Foxconn Technology Group is reconsidering plans to make advanced liquid crystal display panels at a $10 billion Wisconsin campus, and said it intends to hire mostly engineers and researchers rather than the manufacturing workforce the project originally promised. […]
[Louis Woo, special assistant to Foxconn Chief Executive Terry Gou, told Reuters] the company was still evaluating options for Wisconsin, but cited the steep cost of making advanced TV screens in the United States, where labor expenses are comparatively high. […]
Rather than a focus on LCD manufacturing, Foxconn wants to create a “technology hub” in Wisconsin that would largely consist of research facilities along with packaging and assembly operations, Woo said. It would also produce specialized tech products for industrial, healthcare, and professional applications, he added. […]
“In Wisconsin we’re not building a factory. You can’t use a factory to view our Wisconsin investment,” Woo said.
Earlier this month, Foxconn, a major supplier to Apple Inc., reiterated its intention to create 13,000 jobs in Wisconsin, but said it had slowed its pace of hiring. The company initially said it expected to employ about 5,200 people by the end of 2020; a company source said that figure now looks likely to be closer to 1,000 workers.
OK, so how are they gonna convince all those techies to live in the middle of nowhere Wisconsin? Those folks are gravitating to cities like Chicago.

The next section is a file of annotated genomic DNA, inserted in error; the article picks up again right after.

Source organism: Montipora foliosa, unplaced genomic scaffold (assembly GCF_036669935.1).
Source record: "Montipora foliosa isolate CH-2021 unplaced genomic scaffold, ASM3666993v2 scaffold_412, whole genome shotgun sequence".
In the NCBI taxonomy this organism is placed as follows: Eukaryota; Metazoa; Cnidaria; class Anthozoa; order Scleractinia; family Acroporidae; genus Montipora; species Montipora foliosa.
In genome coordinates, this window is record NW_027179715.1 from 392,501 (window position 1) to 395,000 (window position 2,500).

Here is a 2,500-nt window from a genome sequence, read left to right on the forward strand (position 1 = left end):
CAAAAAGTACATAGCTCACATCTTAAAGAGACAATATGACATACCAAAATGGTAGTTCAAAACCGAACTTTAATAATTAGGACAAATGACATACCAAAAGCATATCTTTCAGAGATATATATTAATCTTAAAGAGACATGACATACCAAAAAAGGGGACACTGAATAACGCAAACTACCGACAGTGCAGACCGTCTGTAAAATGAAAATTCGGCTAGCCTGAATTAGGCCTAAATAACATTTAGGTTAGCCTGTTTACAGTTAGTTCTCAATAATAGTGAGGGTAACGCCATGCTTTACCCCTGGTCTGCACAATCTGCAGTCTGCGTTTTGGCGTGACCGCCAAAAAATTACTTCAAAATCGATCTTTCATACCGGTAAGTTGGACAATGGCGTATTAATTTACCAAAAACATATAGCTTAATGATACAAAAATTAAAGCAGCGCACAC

* What a mess…
On Friday, The Wall Street Journal reported that the company “fell short of the minimum number of jobs it was required to create in 2018 to claim state-job creation tax credits.” The Wisconsin Economic Development Corp says that the company needed to create 260 full-time jobs, but only created 178. As a result, the company won’t receive tax credits for 2018. The WSJ cites the state’s low employment rate as a factor for the slow hiring, and notes that the company could earn $19.1 million in tax credits if it passes its hiring goal of 2,080 jobs this year. The company denied reports last November that it had been looking to bring in workers from China to bolster its workforce.
First, roughly half the Wisconsin taxpayer money is guaranteed whether or not Foxconn ever hires anyone. And second, even if the company’s dramatic re-imagining of the project does shrink the total that taxpayers will pay, it will likely prolong rather than shrink the 25-year optimistic timeline for recouping the state’s expenses here, as the Milwaukee Independent explained on the one-year anniversary of the deal’s formal passage through the state legislature.
I wonder if the Tribune editorial board still thinks this was a good idea.